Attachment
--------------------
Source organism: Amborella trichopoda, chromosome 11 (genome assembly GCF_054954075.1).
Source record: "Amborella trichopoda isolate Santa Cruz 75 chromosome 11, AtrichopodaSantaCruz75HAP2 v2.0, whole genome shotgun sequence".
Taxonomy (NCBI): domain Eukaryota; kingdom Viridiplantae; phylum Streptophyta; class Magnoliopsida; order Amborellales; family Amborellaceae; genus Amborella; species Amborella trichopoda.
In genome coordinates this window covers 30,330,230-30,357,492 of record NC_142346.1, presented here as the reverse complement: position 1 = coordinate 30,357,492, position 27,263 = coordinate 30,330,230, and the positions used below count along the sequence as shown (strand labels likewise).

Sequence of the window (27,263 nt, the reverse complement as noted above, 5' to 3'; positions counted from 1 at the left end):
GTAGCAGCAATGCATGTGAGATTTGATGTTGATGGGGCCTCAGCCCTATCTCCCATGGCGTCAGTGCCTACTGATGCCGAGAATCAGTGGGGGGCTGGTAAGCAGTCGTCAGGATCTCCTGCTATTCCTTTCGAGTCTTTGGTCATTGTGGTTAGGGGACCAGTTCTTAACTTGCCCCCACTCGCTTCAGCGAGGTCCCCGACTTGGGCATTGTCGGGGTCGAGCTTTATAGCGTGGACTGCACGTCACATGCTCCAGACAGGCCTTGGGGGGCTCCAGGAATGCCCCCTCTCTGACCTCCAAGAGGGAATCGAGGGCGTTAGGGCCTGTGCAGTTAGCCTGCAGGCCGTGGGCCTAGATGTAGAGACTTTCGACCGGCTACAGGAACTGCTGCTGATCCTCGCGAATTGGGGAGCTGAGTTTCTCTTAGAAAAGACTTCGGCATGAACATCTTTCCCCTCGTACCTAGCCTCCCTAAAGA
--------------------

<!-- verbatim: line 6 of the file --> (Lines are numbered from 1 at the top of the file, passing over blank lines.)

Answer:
GTAGCAGCAATGCATGTGAGATTTGATGTTGATGGGGCCTCAGCCCTATCTCCCATGGCGTCAGTGCCTACTGATGCCGAGAATCAGTGGGGGGCTGGTAAGCAGTCGTCAGGATCTCCTGCTATTCCTTTCGAGTCTTTGGTCATTGTGGTTAGGGGACCAGTTCTTAACTTGCCCCCACTCGCTTCAGCGAGGTCCCCGACTTGGGCATTGTCGGGGTCGAGCTTTATAGCGTGGACTGCACGTCACATGCTCCAGACAGGCCTTGGGGGGCTCCAGGAATGCCCCCTCTCTGACCTCCAAGAGGGAATCGAGGGCGTTAGGGCCTGTGCAGTTAGCCTGCAGGCCGTGGGCCTAGATGTAGAGACTTTCGACCGGCTACAGGAACTGCTGCTGATCCTCGCGAATTGGGGAGCTGAGTTTCTCTTAGAAAAGACTTCGGCATGAACATCTTTCCCCTCGTACCTAGCCTCCCTAAAGA